She’s a fantastic painter. Benson works with a variety of textures—thin, even tones of spray paint; thick oil and acrylic paint designed to show brush work; and thick gestural squiggles—and combines them with mastery. The paintings
often have a collaged, textile feel; many are people-sized, which adds an element of grandeur and awe.
Perhaps it’s no surprise, then, that she’s been added to the painter friendly program at Horton Gallery this year. She has a show coming up at The Torrance Art Museum, and having just come off 2012 with seven group exhibitions under her belt, we think she’s poised for success.
What neighborhood do you live in?
I live in Clinton Hill. I moved here while I was going to Pratt and never left the neighborhood. I love it here; my studio is also in the neighborhood. Clinton Hill has everything I need within walking distance, and sometimes I’ll go a whole week without leaving.
How do you start a new project?
I usually begin a painting with a simple shape or linear element that starts to build the kind of space I want to make. From there the painting can go anywhere. Each successive move then depends on the previous one. I work intuitively, but also deliberately.
Do you have a studio routine?
Lately I’ve had to cut back on my studio routine a bit. I work four days a week. I also recently switched mediums and my paintings are taking longer to dry, so there’s more down time. I’m in there working 3 solid days a week, and then two or three evenings as well. My routine basically revolves around the paintings.
Is there an artist or exhibition that’s had an especially significant impact on your development recently?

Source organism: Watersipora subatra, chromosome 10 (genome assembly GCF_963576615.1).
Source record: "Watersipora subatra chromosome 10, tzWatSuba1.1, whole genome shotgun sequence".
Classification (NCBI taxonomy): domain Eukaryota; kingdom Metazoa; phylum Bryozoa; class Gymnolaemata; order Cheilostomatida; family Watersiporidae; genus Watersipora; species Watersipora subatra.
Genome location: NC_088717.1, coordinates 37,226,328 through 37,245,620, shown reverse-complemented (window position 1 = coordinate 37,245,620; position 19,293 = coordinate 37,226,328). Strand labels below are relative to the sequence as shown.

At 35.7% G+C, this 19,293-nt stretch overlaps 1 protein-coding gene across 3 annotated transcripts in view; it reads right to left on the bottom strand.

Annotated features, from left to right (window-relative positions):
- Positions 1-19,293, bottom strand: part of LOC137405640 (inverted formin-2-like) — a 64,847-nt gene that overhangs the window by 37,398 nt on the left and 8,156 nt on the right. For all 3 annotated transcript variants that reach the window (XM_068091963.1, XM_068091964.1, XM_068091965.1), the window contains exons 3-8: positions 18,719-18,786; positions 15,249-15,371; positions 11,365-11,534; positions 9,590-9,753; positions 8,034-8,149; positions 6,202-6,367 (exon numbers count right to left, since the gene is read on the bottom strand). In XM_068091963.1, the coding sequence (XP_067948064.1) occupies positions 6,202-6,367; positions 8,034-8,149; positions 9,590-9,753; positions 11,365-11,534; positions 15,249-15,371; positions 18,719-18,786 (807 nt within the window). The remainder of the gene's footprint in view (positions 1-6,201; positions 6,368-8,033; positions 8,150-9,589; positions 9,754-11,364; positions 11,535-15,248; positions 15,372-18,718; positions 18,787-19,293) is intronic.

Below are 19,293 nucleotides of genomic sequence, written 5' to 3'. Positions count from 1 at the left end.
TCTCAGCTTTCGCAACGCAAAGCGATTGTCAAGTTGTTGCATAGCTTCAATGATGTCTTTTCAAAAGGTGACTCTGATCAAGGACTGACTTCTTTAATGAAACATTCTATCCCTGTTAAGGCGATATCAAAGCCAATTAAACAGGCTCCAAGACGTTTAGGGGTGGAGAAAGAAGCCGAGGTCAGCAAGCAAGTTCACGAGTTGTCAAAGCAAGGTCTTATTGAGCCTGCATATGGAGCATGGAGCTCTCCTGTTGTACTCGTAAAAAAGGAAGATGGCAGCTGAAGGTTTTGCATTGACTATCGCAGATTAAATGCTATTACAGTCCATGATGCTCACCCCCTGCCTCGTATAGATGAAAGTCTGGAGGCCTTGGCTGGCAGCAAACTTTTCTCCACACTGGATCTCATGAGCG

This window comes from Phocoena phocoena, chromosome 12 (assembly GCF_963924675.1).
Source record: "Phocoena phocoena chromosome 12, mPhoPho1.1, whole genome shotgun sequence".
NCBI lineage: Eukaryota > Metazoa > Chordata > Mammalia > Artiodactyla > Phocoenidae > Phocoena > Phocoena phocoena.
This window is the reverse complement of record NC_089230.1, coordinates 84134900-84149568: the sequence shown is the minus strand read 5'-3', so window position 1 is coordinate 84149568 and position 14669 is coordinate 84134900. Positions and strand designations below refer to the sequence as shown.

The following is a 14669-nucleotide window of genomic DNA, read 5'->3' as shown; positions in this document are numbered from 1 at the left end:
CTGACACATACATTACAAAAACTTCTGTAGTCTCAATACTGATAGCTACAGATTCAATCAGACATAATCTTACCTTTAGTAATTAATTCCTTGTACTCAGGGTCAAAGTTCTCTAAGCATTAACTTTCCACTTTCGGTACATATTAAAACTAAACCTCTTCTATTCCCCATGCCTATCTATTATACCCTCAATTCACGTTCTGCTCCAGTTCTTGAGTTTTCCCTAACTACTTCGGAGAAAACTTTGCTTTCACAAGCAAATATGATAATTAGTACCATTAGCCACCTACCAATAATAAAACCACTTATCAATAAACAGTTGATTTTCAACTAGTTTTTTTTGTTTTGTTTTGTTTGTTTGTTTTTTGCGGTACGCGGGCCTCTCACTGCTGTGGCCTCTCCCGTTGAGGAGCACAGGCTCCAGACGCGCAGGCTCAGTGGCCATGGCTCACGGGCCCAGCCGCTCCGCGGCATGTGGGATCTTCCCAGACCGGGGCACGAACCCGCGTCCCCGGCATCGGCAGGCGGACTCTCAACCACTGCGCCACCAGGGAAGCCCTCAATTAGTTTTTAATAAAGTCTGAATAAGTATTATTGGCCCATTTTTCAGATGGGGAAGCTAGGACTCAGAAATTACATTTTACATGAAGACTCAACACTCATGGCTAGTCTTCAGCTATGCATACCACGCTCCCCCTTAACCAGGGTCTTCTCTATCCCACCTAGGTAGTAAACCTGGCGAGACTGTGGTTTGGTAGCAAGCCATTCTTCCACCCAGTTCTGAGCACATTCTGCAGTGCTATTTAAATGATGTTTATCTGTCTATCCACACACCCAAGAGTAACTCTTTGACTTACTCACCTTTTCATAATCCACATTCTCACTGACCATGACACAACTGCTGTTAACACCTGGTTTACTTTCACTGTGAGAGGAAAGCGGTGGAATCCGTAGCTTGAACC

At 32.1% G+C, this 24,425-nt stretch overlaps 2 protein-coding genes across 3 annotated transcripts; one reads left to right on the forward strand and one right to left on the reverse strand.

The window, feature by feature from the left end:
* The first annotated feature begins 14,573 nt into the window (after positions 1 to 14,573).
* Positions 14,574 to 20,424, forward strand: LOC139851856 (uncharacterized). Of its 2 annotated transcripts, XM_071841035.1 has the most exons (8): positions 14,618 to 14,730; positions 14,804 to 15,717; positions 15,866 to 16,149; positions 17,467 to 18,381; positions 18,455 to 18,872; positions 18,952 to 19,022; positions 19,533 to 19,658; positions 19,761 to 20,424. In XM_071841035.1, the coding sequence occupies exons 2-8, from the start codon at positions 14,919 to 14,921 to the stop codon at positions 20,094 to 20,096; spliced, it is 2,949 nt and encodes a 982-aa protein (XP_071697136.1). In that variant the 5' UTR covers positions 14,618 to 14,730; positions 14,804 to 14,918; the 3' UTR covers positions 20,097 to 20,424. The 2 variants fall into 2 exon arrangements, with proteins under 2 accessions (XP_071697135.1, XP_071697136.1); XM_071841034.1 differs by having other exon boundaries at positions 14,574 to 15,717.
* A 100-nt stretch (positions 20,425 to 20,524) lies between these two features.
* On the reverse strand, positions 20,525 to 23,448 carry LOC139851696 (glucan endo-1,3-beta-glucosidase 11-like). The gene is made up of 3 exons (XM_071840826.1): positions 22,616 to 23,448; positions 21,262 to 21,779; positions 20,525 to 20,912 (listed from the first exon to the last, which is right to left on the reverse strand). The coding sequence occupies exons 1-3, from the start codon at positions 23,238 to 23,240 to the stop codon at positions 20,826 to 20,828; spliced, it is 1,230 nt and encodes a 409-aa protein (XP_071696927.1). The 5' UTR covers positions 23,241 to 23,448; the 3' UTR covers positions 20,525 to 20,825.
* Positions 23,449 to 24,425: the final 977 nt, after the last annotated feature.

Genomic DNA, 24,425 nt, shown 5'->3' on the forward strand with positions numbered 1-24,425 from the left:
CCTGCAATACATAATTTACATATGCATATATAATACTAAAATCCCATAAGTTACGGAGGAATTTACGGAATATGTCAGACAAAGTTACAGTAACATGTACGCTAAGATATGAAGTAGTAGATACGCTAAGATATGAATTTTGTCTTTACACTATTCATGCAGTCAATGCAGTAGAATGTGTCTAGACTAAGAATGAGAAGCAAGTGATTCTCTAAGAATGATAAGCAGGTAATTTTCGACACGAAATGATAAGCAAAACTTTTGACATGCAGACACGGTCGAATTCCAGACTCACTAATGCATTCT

I’ve been revisiting Albert Oehlen’s Computer Paintings from the 1990s. These were made using primitive imaging software, and Oehlen chose to manually touch up the images afterwards to smooth out edges or fix mistakes. I think this idea of an humanistic response to digitized images has had a huge impact on my work. There’s also a feeling of nostalgia when I view this work, since the first time I picked up a spray can was probably in MacPaint.
You make abstract paintings with colored shapes in the background and squiggles in the foreground. It’s the kind of painting that could easily become formulaic. How have you kept that from happening?
That’s my worst fear! I try to make every painting a different painting compositionally. Sometimes there’s squiggles in the background. I am always trying to introduce new elements into the paintings: new colors, new tools, new techniques, new space. I recently cut a hole in one of my paintings. When I find myself making rules, I try to break them. It’s hard not to get stuck using your favorite shapes and colors, but then that can get boring fast.
You’re under 30 and just joined Horton Gallery’s roster. Do you have any advice for other young artists?
I would say one of the big lessons I’ve learned is to take your time. We all push so hard as artists and we think of opportunities like studio visits to be almost once-in-a-lifetime opportunities. It’s important if you’re not ready to show your work to wait to have a dealer or curator into your studio. You may only get one chance with them.
It’s the other way around with other artists. Ask your favorite artists for studio visits! In my experience, most artists love having company in the studio, and I always learn so much.
Is there another medium or style of work that you’d like to explore or have started to experiment with?
As I said before, I recently cut into one of my paintings. I’d like to find new ways to make reductive moves in my work, not always additive. Lately I’ve been fascinated with additive moves (like painting over) that can have a reductive effect. I’m going to explore more ideas like these, hopefully without the work becoming gimmicky.
How do you describe your work to your parents?
With my Dad I can talk about my work in an art historical context. He gets Lichtenstein, and I think that’s a doorway into my work. My Mom likes to turn the abstract paintings into pictures. I usually tell her it’s just paint.
Gusto, acrylic, enamel, spray paint, and oil on canvas, 77” x 80”, 2012